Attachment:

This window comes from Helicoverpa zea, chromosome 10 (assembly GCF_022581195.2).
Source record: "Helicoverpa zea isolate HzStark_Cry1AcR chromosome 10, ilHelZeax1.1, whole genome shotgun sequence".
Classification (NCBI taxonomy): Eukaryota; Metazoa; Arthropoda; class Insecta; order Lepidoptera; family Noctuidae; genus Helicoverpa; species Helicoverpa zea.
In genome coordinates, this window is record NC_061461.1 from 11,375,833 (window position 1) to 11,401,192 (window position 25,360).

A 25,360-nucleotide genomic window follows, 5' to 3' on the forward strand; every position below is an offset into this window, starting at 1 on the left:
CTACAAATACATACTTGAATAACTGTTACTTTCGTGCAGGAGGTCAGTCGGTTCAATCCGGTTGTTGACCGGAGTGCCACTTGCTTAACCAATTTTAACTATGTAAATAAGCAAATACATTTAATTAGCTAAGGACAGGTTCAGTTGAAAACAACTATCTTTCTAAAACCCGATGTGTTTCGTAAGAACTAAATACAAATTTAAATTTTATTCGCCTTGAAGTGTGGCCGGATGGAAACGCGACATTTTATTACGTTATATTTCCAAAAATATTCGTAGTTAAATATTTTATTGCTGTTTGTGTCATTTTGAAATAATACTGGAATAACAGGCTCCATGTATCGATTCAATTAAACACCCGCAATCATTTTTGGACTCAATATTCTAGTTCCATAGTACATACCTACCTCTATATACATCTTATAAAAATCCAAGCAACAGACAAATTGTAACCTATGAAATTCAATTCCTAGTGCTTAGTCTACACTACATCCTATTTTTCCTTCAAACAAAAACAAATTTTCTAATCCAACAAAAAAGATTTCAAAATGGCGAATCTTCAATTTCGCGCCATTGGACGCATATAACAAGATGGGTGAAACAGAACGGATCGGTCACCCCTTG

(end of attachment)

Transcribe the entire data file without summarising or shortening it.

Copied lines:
This window comes from Helicoverpa zea, chromosome 10 (assembly GCF_022581195.2).
Source record: "Helicoverpa zea isolate HzStark_Cry1AcR chromosome 10, ilHelZeax1.1, whole genome shotgun sequence".
Classification (NCBI taxonomy): Eukaryota; Metazoa; Arthropoda; class Insecta; order Lepidoptera; family Noctuidae; genus Helicoverpa; species Helicoverpa zea.
In genome coordinates, this window is record NC_061461.1 from 11,375,833 (window position 1) to 11,401,192 (window position 25,360).

A 25,360-nucleotide genomic window follows, 5' to 3' on the forward strand; every position below is an offset into this window, starting at 1 on the left:
CTACAAATACATACTTGAATAACTGTTACTTTCGTGCAGGAGGTCAGTCGGTTCAATCCGGTTGTTGACCGGAGTGCCACTTGCTTAACCAATTTTAACTATGTAAATAAGCAAATACATTTAATTAGCTAAGGACAGGTTCAGTTGAAAACAACTATCTTTCTAAAACCCGATGTGTTTCGTAAGAACTAAATACAAATTTAAATTTTATTCGCCTTGAAGTGTGGCCGGATGGAAACGCGACATTTTATTACGTTATATTTCCAAAAATATTCGTAGTTAAATATTTTATTGCTGTTTGTGTCATTTTGAAATAATACTGGAATAACAGGCTCCATGTATCGATTCAATTAAACACCCGCAATCATTTTTGGACTCAATATTCTAGTTCCATAGTACATACCTACCTCTATATACATCTTATAAAAATCCAAGCAACAGACAAATTGTAACCTATGAAATTCAATTCCTAGTGCTTAGTCTACACTACATCCTATTTTTCCTTCAAACAAAAACAAATTTTCTAATCCAACAAAAAAGATTTCAAAATGGCGAATCTTCAATTTCGCGCCATTGGACGCATATAACAAGATGGGTGAAACAGAACGGATCGGTCACCCCTTG